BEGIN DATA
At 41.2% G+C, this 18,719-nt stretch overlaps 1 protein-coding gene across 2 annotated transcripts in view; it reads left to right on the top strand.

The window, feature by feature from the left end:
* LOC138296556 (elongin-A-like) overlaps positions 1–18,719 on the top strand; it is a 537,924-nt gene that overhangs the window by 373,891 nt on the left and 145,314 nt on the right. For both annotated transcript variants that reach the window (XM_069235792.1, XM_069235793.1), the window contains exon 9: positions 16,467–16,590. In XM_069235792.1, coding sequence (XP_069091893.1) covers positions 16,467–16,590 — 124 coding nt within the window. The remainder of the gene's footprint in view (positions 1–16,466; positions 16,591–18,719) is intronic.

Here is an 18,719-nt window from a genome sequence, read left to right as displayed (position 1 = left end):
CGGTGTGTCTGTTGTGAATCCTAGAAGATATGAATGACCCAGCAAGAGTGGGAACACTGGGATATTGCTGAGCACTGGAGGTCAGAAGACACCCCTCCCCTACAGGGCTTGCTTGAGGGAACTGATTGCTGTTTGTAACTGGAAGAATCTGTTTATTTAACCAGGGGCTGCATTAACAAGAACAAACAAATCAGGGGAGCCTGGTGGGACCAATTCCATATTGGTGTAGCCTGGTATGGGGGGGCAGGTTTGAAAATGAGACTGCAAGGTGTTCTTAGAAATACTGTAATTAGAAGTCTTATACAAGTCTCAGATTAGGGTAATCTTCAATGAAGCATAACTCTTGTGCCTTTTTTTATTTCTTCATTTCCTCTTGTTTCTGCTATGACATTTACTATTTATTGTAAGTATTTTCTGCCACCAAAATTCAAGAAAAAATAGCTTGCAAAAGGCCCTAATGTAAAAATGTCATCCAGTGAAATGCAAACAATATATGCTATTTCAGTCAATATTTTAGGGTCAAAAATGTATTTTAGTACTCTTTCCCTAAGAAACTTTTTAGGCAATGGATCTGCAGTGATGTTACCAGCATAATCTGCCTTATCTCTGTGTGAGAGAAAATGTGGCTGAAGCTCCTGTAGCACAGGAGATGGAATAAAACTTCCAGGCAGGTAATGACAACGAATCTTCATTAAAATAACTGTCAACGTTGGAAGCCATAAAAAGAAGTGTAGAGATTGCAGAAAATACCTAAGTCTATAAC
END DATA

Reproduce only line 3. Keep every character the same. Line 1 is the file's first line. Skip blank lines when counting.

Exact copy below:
* LOC138296556 (elongin-A-like) overlaps positions 1–18,719 on the top strand; it is a 537,924-nt gene that overhangs the window by 373,891 nt on the left and 145,314 nt on the right. For both annotated transcript variants that reach the window (XM_069235792.1, XM_069235793.1), the window contains exon 9: positions 16,467–16,590. In XM_069235792.1, coding sequence (XP_069091893.1) covers positions 16,467–16,590 — 124 coding nt within the window. The remainder of the gene's footprint in view (positions 1–16,466; positions 16,591–18,719) is intronic.